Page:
Real Advice: How To Properly Clean Your Water Bottle

We all use water bottles every day. Taking the time to really clean them is very important to your continued health. A dish washer will get them mostly clean, but every once in a while it’s a good idea to pull the bottle apart and really clean it. Here’s how we recommend cleaning your water bottle.

For this example, we’re using a Polar Insulated Water Bottle (one of our favorites).

We’re starting with what looks like a clean bottle.
It looks fairly clean at first, but there’s mold growing under that nipple.
See the black notches? They’re the key to getting that nipple out in one piece.
Firmly grasp the nipple and give it a good twist.
The notches should slide behind the columns. This will allow the nipple to pull right out.
It’s pretty easy to pull out, actually.
See all of the nastiness? And this bottle has been through the dish washer!
Thoroughly clean out the nipple.
Carefully clean out the bottle lid as well.
Don’t forget to scrub down inside that bottle!

For this example, I’m using scrub brushes from a Camelbak Cleaning System to get all of the gunk out. When you’re done cleaning, pop the nipple back in and enjoy your thoroughly cleaned water bottle!

23 thoughts on “Real Advice: How To Properly Clean Your Water Bottle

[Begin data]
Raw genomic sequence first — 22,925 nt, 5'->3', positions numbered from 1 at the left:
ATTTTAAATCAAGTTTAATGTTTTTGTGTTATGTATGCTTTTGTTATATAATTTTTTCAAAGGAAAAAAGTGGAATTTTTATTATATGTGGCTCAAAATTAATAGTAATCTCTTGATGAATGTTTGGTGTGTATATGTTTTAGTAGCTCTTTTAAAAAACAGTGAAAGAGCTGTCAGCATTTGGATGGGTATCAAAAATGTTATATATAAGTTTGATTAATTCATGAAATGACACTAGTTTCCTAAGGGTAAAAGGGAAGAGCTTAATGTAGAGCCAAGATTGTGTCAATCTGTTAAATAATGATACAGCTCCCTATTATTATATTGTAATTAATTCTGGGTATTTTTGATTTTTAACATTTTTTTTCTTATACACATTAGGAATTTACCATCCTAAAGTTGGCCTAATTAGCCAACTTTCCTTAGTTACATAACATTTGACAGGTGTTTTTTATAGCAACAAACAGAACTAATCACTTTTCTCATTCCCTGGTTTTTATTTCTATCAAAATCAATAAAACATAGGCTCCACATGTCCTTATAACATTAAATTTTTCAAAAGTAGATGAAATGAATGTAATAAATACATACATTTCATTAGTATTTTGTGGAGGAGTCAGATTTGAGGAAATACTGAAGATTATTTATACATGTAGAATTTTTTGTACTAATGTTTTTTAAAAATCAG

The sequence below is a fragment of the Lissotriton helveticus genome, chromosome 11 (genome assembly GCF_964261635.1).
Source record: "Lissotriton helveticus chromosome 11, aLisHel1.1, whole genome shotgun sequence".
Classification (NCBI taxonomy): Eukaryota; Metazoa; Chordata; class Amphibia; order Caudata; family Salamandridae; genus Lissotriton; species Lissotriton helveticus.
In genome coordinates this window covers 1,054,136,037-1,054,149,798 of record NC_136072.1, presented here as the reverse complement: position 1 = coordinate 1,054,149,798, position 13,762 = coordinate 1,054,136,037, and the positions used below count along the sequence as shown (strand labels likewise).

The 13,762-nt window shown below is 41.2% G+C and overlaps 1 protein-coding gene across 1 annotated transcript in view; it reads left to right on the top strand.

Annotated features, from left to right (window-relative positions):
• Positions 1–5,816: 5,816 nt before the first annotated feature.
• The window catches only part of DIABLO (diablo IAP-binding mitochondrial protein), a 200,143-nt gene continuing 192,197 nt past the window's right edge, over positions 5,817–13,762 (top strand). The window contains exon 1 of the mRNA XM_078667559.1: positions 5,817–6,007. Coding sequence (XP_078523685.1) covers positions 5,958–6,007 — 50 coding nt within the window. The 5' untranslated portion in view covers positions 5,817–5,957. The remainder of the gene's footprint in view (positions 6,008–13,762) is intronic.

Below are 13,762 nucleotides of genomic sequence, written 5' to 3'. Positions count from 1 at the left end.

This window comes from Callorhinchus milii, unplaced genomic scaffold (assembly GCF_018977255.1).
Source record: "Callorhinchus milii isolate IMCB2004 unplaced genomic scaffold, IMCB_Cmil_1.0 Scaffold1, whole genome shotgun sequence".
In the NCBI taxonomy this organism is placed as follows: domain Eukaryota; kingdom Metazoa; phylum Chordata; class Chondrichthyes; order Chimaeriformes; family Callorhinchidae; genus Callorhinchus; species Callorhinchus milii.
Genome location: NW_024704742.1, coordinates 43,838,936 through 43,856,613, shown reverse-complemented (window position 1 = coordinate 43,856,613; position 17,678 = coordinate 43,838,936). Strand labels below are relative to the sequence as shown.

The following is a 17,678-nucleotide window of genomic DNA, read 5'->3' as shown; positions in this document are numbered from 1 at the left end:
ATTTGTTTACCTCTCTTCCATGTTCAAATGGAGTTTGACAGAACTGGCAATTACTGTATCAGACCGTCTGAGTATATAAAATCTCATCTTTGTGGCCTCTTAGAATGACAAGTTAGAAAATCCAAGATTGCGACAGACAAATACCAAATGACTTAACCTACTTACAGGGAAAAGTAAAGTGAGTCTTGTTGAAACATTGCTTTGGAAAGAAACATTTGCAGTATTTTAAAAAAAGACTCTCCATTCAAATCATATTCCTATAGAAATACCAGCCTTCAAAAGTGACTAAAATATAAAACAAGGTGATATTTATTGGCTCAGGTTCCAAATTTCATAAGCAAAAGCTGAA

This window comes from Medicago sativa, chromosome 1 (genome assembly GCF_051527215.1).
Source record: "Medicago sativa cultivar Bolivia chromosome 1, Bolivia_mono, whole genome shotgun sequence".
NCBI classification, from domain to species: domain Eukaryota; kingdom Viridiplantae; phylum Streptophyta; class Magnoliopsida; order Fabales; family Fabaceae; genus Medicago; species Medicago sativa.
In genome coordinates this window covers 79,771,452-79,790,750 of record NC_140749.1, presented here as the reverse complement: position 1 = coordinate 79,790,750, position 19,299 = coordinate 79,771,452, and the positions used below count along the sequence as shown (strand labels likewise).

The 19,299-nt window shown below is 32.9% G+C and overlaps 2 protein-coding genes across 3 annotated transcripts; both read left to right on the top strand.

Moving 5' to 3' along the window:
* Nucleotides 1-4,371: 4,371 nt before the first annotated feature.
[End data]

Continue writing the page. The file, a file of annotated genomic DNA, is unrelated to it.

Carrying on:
1. Doesn’t seem to work with the Performance branded bottels, the ‘notches’ (actually, they are ‘tabs’) are too darn big.

    On the gripping hand, CamelBak Podium bottle nozzles do come apart, and need to be cleaned periodically.

    1. That’s a bit ironic, criticizing a N.C. company about water use. The Carolinas have more water than they can handle right now, although it’s not drinkable.

      Speaking of which, are your folks okay?

      1. Hi Zed,

        Thanks for asking– most of North Carolina escaped the worst of the storm, and everyone here was fine (if a little wet, and in need of a few good bike cleanings).

  2. I called Polar… They said their water bottles are completely dishwasher safe in the top rack (and a dishwasher will sanitize them too).

    Instead of going through all that, I just run the bottles & lids through the dishwasher each time I use them. It hasn’t effected the longevity of the bottle at all, and you never have any crud (just make sure to let the inside of the bottle air dry before you put the top back on when storing)

    1. Hi Mark,

      Not a bad idea for a future article. We’ve had the best results cleaning helmets just using a sink of hot water and a little bit of gentle dish soap or something like Dr. Bronner’s. When you’re done just thoroughly rinse to avoid the straps foaming up when you sweat on your next ride :). The pads you should machine wash (though we recommend putting them in a mesh bag to keep them from getting caught in the washing machine seals).

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